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Customs destroys fake Ab King Pro machines

Hon Nanaia Mahuta
Minister of Customs

6 March 2008 Media Statement

Customs destroys fake Ab King Pro machines

Customs Minister Nanaia Mahuta today lent Customs officers a helping hand in sending 748 counterfeit Ab King Pro machines - a popular brand of exercise machine – off for destruction in Auckland.

Customs has detained 4,734 counterfeit machines across the country with an estimated value of around $1.41 million and 448 of those machines have been approved for destruction in Christchurch.

"The rights holders, Brand Developers, filed a border protection notice in October 2007 and because of this, Customs was able to intercept these fake goods at the border," says Nanaia Mahuta.

“There is also the added advantage to the consumer, who is protected against faulty workmanship from faulty goods. There’s nothing worse than paying out a lot of money only to find some defect.

“It’s also important for the rights holders to protect the integrity of their brand. I congratulate rights holders like Brand Developers for filing their border notice,” says Nanaia Mahuta.

"Today's destruction shows that Customs' border protection notice system is working to protect New Zealand businesses and the New Zealand public."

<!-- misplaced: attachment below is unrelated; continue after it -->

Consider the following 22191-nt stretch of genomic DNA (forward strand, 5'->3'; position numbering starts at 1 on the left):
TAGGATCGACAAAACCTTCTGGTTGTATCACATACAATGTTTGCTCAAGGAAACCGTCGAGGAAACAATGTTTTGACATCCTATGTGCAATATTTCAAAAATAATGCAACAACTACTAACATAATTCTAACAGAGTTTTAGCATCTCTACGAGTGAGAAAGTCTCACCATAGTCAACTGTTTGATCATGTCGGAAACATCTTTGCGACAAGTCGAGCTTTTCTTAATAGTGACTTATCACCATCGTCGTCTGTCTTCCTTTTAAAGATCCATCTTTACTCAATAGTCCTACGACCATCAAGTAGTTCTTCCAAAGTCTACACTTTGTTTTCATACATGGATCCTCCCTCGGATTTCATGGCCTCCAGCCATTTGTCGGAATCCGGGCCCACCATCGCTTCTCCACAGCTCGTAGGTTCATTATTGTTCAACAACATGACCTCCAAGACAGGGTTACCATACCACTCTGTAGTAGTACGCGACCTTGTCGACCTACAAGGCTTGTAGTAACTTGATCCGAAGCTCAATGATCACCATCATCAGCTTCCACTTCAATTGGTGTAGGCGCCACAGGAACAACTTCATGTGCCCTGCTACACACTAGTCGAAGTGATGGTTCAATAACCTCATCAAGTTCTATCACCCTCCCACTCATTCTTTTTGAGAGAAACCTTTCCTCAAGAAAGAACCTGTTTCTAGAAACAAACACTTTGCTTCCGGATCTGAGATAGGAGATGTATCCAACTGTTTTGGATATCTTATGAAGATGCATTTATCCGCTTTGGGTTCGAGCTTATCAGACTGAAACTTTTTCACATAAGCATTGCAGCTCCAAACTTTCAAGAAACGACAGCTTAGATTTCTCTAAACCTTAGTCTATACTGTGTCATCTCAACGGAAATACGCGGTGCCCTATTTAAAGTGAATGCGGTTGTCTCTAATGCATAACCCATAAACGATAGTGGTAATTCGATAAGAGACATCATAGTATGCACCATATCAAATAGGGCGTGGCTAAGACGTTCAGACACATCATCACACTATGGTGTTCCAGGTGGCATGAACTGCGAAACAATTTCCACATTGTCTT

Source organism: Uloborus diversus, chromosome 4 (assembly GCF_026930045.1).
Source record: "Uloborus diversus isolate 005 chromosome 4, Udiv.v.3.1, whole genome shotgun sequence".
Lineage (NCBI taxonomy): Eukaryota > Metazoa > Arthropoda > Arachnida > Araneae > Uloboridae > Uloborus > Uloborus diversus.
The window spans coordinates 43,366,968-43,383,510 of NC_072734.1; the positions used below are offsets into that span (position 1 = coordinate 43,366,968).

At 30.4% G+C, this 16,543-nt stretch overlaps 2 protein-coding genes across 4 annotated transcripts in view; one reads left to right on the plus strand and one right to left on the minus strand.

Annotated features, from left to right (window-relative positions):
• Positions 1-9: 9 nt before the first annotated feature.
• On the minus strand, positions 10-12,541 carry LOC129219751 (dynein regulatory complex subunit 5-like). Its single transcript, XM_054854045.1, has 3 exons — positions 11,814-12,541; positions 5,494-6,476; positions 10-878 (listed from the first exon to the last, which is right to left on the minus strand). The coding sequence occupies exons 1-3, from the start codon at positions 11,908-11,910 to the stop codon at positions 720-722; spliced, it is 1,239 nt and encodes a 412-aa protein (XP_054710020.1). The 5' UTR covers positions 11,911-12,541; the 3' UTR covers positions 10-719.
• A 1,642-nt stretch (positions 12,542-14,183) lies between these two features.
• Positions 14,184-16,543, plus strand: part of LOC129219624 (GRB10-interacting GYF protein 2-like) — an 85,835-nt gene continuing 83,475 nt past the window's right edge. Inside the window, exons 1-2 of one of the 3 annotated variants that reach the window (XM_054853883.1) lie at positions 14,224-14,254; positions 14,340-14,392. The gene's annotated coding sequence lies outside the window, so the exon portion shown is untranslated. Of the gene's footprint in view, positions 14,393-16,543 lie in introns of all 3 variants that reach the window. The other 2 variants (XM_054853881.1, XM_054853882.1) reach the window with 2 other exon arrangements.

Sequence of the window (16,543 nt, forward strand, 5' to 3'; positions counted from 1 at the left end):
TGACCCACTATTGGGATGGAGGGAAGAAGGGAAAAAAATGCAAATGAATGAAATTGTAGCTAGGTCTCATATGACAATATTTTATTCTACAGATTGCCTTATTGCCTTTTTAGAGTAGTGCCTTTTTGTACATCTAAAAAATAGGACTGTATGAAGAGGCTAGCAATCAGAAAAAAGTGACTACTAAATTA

Nanaia Mahuta says the Labour-led government is committed to ensuring intellectual property rights (IPR) are safeguarded.

"The government takes IPR crime very seriously and Cabinet has agreed to amend the Copyright and Trademarks Acts to give Customs and the Ministry of Economic Development further powers to investigate and prosecute IPR crime," says Nanaia Mahuta.
Managing Director of Brand Developers Paul Meier applauds Customs’ response.

"I'm grateful for Customs' swift action; New Zealand faces an orchestrated counterfeit industry that is fuelled by easy access to Trade Me and similar websites. We are going to prosecute every importer of counterfeit Ab King Pros,” says Paul Meier.

Customs Acting Manager Investigations Dave Meredith says counterfeit goods like this are usually sold in New Zealand shops and over the internet.

The rights holder has issued civil proceedings against four importers. To date Customs has 1,196 machines where the importers have consented to forfeit the goods to the Crown. The fate of the other 3,538 machines detained by Customs will be decided after the civil proceedings.